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CoronaSDK 2014.2483 | Released: 31 Oct 2014, 1:37am | What's New | Download Now

physics.setScale()

Description:

Sets the internal pixels-per-meter ratio that is used in converting between onscreen Corona coordinates and simulated physics coordinates. This should be done only once, before any physical objects are instantiated.

Changing this value has no visual consequences, and simply affects the accuracy of the physical model. The Box2D engine is tuned for simulating medium-sized objects between 0.1m and 10m in size, so it works best when the objects in your game are mapped to physical properties that fall roughly within this range.

The default scaling value is 30, which means that the optimal 0.1m to 10m range corresponds to visible sprites between 3 and 300 pixels in size, which should cover most typical iPhone content. For higher-resolution devices like iPad, Android, or iPhone 4, you may wish to increase this value to 60 or more.

Syntax:

physics.setScale( value )

Example:

physics.setScale( 60 ) -- changes the scale from the default value of 30

Parameters:

value
Sets the scale value. The default scaling value is 30, which means that the optimal 0.1m to 10m range corresponds to visible sprites between 3 and 300 pixels in size, which should cover most typical iPhone content. For higher-resolution devices like iPad, Android, or iPhone 4, you may wish to increase this value to 60 or more.

Returns:

Nothing.

Remarks:

You may also want to increase this value if the objects you are simulating are relatively small. As a rough guide, take the width of a sprite in pixels and divide it by its real-world width, if any. For example, a basketball is about 0.25 meters across, so a 20-pixel basketball sprite suggests a physics scaling factor of roughly (20 / 0.25) = 80. However, the resulting effect also depends on how much your chosen density (mass) values approximate the "real world". Therefore, you should ultimately set this scaling factor to whatever feels right within the context of your game: if objects seem too sluggish, and fall too slowly, then they are too big and heavy for your purposes -- try raising the scaling value and/or reducing their densities.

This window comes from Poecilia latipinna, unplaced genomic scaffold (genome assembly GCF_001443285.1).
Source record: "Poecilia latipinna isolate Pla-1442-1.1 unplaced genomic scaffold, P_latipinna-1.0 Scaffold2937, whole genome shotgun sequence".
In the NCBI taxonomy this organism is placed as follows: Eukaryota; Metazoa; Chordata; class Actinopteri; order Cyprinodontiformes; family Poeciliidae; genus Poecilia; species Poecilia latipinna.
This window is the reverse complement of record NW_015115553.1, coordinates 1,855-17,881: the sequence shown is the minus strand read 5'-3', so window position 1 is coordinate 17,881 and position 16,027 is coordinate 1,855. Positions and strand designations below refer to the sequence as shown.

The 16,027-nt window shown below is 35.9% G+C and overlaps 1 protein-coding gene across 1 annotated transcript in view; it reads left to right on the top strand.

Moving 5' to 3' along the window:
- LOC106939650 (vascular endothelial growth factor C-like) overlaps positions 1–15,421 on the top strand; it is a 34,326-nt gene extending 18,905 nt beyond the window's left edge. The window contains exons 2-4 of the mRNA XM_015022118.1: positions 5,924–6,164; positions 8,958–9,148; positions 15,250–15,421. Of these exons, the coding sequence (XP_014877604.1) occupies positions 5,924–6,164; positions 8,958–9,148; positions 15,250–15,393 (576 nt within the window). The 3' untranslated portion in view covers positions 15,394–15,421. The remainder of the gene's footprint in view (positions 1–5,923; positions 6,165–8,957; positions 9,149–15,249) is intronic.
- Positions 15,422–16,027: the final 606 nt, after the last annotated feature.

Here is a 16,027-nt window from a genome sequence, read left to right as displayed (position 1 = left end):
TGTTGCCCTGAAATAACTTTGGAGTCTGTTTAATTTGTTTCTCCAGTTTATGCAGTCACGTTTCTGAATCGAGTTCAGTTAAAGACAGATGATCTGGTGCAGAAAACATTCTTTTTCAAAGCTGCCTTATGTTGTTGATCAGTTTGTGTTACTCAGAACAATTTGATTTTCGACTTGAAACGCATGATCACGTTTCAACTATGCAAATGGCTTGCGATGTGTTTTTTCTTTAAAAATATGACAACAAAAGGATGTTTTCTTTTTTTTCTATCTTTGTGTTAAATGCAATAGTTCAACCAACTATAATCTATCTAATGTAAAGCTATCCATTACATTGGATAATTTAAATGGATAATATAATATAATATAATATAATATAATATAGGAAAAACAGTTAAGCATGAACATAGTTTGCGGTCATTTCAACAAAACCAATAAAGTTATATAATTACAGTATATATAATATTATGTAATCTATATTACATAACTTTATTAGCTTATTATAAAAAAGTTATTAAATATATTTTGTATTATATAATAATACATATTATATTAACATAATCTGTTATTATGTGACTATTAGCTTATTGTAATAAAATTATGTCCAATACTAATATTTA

Note that this pixels-per-meter factor is relative to your original content dimensions, if you use the Corona content scaling features to deploy the same code across different screen resolutions (such as iPhone and Android). See the Corona API Reference for more information on autoscaling content for multiple screens.

Also, since onscreen objects are not resized when this value is changed, the visible simulation may behave strangely if it is changed while physical objects are already onscreen. In other words, this setting is not the correct way to visibly scale the world. To do that, you should add all the game objects to a common Corona display group, which will cause the simulation to operate according to the group’s internal coordinates rather than the global stage coordinates, and then scale or pan that group. See the “EggBreaker” sample code for a demonstration of this technique.

Supported on operating systems and platforms for build numbers shown:
  • Mac OS X:
    Corona SDK 2.0
  • Windows:
    Corona SDK 2.0
  • iOS:
    Corona SDK 2.0
  • Android:
    Corona SDK 2.0

Replies

cixate
User offline. Last seen 25 weeks 2 days ago. Offline
Joined: 8 Sep 2009

Be sure to set the scale before you add any physics bodies. I made the mistake of putting `setScale` in my `scene:enterScene` listener instead of the `scene:createScene` listener and got some strange scaling issues.